On the stump to inject trust, warmth and family into an increasingly bitter presidential campaign, Ann Romney on Wednesday said her husband has been successful in business, in running the Olympics and as governor of Massachusetts — "but where he has been the most successful is at home."
Her "Women for Mitt" campaign at the Largo Community Center echoed many of the themes — and occasionally the word-for-word phrasing — of her speech on the opening night of the Republican National Convention in Tampa just two weeks ago. The intent of the rally appeared to be to soften the image of Mitt Romney, who often comes off as stoic and has had trouble connecting with voters.
"This guy is a person who has compassion. He's always been there. He's the kind of guy you can count on," Ann Romney said.
She talked about her husband staying at the bedside of a friend's terminally ill son, loading their car's trunk with firewood for a stranger whose heat had been cut off, and the effect of those actions on the Romneys' five sons.
"What did my boys learn from all that? They turned into the most extraordinary young men. And how do we teach? Do we teach by saying, 'Go and do,' or do we go and do?"
She repeated her "storybook marriage" convention speech anecdote about a union rocked by her diagnoses of multiple sclerosis and breast cancer.
"Who did I have standing next to me when I was in my darkest hour?" she said. "I was feeling absolutely lost, and Mitt was there saying, 'You know what, Ann, I don't care how tough it gets, we're doing this together. I'm by your side, and we're going to be OK."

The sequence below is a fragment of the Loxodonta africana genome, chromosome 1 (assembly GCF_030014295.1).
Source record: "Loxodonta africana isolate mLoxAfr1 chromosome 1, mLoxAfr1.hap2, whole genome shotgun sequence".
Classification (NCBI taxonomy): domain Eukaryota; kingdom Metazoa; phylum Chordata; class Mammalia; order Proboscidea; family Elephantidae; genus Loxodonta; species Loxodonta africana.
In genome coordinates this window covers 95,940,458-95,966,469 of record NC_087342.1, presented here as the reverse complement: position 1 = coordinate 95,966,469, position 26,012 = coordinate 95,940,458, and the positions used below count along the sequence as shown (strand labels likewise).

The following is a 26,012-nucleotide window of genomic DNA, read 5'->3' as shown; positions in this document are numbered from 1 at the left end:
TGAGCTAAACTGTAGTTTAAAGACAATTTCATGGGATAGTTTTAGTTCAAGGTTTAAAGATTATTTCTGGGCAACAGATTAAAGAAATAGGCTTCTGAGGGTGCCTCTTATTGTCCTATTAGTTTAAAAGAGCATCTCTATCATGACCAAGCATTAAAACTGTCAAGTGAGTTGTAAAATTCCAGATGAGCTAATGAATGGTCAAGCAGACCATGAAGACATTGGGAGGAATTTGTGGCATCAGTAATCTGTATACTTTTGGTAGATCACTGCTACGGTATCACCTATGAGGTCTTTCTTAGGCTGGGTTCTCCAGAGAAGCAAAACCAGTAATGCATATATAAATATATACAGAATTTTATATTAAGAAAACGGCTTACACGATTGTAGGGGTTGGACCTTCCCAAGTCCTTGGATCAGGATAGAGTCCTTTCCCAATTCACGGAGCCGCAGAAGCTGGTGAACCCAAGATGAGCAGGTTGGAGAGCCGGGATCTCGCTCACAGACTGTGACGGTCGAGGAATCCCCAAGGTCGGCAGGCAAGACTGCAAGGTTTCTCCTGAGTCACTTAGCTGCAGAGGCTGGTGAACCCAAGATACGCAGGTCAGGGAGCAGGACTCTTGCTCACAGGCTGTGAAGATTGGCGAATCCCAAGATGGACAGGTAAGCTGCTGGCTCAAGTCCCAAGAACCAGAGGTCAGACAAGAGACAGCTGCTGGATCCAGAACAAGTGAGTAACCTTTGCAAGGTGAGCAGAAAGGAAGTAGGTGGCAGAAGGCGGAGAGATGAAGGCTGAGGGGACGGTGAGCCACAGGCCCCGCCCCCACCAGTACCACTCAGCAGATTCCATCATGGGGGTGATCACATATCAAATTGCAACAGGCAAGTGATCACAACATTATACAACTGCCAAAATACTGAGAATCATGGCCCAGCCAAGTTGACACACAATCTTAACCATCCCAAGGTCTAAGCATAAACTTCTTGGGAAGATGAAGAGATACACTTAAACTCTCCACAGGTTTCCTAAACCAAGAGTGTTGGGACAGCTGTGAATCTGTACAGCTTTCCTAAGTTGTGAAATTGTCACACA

Romney has been holding "Women for Mitt" rallies in the campaign's battleground regions — she was in Virginia and Ohio last week — and an aide said more will be scheduled.
Her stated goal on Wednesday was to roust female voters "to convince someone who voted for Barack Obama last time to say it's time for a new coach," but the Romney campaign is not ignorant of the numbers.
Obama held a 49 percent to 46 percent lead over Romney in Florida in a Quinnipiac poll Aug. 23, but women favored Obama by 53 percent to 41 percent.
"It's very important for Ann Romney to connect with conservative women in Florida because they are a group that did not turn out in high numbers for (John) McCain in 2008," said Susan MacManus, a political science professor from the University of South Florida. "In the past, when Republicans have done well in statewide elections in Florida, it's because the women's vote has been split." Conversely, a one-sided women's vote typically favors the Democratic candidate.
"Clearly, Ann Romney is here to encourage turnout among conservative women and try to even up the women's vote in Florida," MacManus said.
Ann Romney succeeded in reaching Ethel Lehmann, of Largo, who scored a handshake and greeting with the candidate's wife a few months after shaking hands with Mitt Romney at a Dunedin appearance.
"It was the family," Lehmann said. "She had five children. I had five children. I know she worked hard to bring them up, just like I did."
Ray Gussler, of Seminole, one of the few men in the crowd of about 450, called the Romneys "wonderful, good people" who aren't too big to reach down and help those in need.
"They care, and they're sincere, and you can just sense it," he said.
Also speaking at the rally were Pinellas County Commissioner Nancy Bostock, who is seeking re-election; Kathleen Peters, mayor of South Pasadena and a candidate for state House District 69; and Attorney General Pam Bondi, a rising star in the Republican party.
Both Bondi and Romney paid tribute to the four Americans killed Tuesday in the embassy attack in Libya, but the issue was not raised after that.
The Romney and Obama campaigns have been trading words over politicizing the event, with Mitt Romney arguing the incident suggests the president isn't leading on foreign policy.